At the heart of what I hope to create is the desire to tell a great story. Last year I read a book called A Million Miles in a Thousand Years by Donald Miller. He is one of my favorite contemporary authors. This book is about what it means to tell a great story with your own life. I was particularly struck by this comment:
“If you aren’t telling a good story, nobody thinks you died too soon; they just think you died.”
On this day, 120 years ago, was born my favorite author and artist, J.R.R. Tolkien. I could expound much concerning what his influence has meant to me, but it’s getting late, and I’m tired. Nevertheless, I feel it only appropriate that I should post at least something to mark this day. So here is a recording of him reading one of his own poems written in one of his own languages, Quenya: Watch it here!
Today I got to go to one of my favorite galleries to see some wonderful photography: the Nelson Atkins Museum in Kansas City, MO. On display right now is a large exhibition of work by Brett Weston, son of the infamous Edward Weston, one of my favorite photographers. When I asked a friend of mine, who had seen the show a few days earlier, what he thought of it, he replied that he had always found Brett’s work to be “technically stunning and conceptually lacking.” Continue reading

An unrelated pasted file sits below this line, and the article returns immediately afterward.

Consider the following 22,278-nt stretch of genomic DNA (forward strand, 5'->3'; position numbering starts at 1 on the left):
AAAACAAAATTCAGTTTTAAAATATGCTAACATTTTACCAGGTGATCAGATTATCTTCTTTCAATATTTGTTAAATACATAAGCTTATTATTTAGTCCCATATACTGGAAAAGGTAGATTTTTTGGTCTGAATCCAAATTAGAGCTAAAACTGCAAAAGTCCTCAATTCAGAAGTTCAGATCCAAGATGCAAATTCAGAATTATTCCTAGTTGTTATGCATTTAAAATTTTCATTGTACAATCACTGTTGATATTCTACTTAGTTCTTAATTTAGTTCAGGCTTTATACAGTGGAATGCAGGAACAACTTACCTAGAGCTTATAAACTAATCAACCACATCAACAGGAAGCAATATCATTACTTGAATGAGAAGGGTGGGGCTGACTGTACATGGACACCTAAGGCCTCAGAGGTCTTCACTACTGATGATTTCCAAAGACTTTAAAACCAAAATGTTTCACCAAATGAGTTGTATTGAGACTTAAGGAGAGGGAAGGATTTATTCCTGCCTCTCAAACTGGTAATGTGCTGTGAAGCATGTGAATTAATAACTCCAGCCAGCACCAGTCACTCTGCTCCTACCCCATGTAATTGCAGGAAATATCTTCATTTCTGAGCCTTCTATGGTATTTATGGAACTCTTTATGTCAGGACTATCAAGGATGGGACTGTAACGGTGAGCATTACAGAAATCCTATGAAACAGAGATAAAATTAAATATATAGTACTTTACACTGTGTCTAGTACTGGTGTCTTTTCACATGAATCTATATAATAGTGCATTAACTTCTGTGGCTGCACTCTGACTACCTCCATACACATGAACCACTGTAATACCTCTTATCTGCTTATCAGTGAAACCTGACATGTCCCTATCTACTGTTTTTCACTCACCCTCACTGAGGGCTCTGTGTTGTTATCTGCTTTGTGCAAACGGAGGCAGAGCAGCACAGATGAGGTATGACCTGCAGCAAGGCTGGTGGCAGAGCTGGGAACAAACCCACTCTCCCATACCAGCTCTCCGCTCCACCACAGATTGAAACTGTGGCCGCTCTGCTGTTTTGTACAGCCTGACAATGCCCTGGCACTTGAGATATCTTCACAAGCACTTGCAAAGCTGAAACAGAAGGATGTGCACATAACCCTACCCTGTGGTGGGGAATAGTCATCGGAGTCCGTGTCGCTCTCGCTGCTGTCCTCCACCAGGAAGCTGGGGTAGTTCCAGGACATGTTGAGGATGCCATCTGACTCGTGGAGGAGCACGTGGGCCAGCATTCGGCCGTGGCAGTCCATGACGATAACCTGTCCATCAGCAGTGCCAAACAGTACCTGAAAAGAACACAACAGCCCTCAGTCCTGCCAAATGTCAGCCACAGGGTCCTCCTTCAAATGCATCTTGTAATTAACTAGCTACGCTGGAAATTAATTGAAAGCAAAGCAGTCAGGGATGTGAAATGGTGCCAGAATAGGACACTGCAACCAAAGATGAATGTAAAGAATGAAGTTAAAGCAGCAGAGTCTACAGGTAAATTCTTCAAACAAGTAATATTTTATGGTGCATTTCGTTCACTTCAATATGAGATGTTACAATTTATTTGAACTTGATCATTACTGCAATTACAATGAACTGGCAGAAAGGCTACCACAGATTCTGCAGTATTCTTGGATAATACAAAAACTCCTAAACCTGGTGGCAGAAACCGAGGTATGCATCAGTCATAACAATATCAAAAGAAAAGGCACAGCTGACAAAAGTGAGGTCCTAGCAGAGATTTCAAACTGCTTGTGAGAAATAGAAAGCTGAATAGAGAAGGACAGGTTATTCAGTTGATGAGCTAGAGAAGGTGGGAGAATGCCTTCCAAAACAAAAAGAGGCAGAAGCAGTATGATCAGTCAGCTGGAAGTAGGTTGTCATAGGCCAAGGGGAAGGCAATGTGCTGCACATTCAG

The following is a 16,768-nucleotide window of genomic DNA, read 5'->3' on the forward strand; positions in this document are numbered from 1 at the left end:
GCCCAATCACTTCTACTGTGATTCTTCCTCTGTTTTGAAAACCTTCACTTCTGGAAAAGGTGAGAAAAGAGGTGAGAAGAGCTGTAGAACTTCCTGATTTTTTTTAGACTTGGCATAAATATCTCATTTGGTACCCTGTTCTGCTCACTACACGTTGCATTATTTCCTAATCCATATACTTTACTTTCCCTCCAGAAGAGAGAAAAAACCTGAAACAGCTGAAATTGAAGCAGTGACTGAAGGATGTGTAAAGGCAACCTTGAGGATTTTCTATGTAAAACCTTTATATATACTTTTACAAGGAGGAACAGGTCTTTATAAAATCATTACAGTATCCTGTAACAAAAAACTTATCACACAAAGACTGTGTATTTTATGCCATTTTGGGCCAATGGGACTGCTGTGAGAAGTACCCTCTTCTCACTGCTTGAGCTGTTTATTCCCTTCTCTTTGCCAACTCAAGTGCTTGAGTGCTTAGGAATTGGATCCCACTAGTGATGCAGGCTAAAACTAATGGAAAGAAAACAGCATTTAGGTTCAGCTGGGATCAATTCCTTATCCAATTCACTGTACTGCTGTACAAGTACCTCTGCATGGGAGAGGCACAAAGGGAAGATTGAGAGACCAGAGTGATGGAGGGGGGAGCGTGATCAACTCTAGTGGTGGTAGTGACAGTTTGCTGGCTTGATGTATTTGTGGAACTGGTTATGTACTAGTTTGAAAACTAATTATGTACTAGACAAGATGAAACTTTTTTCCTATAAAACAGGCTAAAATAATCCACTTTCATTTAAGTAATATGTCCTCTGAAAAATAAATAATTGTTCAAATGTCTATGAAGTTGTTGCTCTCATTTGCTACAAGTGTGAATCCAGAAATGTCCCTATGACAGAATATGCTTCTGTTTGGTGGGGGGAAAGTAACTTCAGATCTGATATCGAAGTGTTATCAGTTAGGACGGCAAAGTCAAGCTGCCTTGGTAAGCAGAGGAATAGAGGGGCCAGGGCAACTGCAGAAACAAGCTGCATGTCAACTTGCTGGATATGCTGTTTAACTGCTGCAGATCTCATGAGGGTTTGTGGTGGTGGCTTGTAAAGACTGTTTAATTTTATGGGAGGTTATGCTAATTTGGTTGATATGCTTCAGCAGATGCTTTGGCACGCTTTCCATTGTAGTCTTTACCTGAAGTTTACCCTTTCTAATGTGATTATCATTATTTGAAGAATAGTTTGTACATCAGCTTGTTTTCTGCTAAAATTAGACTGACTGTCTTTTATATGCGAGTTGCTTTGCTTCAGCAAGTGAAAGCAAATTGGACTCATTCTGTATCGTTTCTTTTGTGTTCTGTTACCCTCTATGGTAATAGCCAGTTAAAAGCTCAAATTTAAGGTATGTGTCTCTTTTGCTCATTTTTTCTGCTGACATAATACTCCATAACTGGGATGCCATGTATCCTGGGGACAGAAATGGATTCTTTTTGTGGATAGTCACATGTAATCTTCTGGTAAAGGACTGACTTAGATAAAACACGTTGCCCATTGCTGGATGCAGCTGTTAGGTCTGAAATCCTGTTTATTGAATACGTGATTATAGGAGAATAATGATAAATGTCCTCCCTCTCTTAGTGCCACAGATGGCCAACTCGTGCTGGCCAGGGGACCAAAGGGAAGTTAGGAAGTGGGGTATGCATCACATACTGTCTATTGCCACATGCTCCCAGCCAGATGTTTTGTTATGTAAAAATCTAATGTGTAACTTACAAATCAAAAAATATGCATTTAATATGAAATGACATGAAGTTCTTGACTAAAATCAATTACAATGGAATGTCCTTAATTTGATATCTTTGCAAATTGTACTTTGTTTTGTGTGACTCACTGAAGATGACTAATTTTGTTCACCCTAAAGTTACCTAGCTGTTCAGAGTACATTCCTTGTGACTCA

One of my driving interests right now is Old English history. When you study a language, learning about the culture that speaks/spoke that language is extraordinarily helpful, if not necessary. Not a problem for me! I began teaching myself Anglo-Saxon (Old English language) earlier this year in hopes of eventually being able to engage with the literature of that period more directly. I love the old history of England, especially since so much of it is yet unknown and left to speculation, or imagination, until more is revealed through research and archeology.
Much as J.R.R. Tolkien used his scholarship to influence and inspire his creativity, I too am seeking to let my studies galvanize what I hope to create. Continue reading
“As for romance, what does romance mean? I have heard people miscalled for being romantic, but what romance means is the capacity for a true conception of history, a power of making the past part of the present.”
~ William Morris
Taken from the introduction to one of the books I’m currently reading:
More to William Morris: Two Books that Inspired J.R.R. Tolkien
In order to increase my web presence and keep people updated on current research/projects, I’ve settled on a WordPress blog page!
Here it is, thus far, in all its glory.